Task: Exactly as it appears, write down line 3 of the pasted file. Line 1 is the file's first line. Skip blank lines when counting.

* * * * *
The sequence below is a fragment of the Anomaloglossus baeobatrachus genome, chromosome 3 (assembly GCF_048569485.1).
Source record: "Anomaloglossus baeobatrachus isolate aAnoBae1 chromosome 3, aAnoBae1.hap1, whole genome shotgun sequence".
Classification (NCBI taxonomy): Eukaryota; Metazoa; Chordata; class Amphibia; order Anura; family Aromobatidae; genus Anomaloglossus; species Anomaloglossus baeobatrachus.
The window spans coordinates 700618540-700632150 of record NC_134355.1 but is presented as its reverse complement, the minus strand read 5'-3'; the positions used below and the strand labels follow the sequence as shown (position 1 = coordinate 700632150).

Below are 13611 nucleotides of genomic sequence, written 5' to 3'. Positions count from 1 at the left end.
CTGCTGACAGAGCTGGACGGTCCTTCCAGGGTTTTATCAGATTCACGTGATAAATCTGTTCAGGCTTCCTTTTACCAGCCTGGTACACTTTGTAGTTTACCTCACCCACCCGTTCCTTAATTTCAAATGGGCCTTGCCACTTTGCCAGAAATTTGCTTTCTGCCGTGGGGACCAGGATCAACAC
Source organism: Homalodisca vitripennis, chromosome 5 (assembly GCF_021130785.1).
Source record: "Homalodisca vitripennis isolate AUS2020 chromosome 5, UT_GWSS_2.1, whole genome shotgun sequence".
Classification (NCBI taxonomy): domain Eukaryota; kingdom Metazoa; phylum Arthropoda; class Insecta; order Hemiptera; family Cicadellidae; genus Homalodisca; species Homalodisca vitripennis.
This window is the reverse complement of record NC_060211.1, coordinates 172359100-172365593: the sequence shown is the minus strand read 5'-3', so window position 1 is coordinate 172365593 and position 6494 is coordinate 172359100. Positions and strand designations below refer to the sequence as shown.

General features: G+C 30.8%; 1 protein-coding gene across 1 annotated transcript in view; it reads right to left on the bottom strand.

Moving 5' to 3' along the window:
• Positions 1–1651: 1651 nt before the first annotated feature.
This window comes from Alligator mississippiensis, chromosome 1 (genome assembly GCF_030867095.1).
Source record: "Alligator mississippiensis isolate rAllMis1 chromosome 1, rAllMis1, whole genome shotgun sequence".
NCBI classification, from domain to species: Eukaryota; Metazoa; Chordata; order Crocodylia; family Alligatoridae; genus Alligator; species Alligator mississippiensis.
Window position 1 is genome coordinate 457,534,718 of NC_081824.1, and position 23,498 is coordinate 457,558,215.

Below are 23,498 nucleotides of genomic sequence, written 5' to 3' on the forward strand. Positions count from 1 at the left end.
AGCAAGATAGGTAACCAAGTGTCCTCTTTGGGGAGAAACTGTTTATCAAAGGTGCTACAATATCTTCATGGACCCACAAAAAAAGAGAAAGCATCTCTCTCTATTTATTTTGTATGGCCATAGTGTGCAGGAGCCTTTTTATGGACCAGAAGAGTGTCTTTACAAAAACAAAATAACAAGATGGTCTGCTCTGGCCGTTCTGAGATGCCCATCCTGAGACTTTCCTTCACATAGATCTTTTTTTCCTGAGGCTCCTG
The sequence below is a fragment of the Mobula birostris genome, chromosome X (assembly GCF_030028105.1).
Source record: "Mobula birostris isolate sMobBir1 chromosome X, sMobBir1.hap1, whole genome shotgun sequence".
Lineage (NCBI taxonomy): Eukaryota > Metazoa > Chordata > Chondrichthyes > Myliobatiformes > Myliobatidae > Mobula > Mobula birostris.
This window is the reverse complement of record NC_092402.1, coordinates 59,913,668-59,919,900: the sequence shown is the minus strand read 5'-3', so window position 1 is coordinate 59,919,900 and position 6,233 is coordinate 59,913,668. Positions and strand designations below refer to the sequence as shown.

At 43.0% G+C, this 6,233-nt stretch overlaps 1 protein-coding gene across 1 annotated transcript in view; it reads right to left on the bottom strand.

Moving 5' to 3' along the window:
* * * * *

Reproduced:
Classification (NCBI taxonomy): Eukaryota; Metazoa; Chordata; class Amphibia; order Anura; family Aromobatidae; genus Anomaloglossus; species Anomaloglossus baeobatrachus.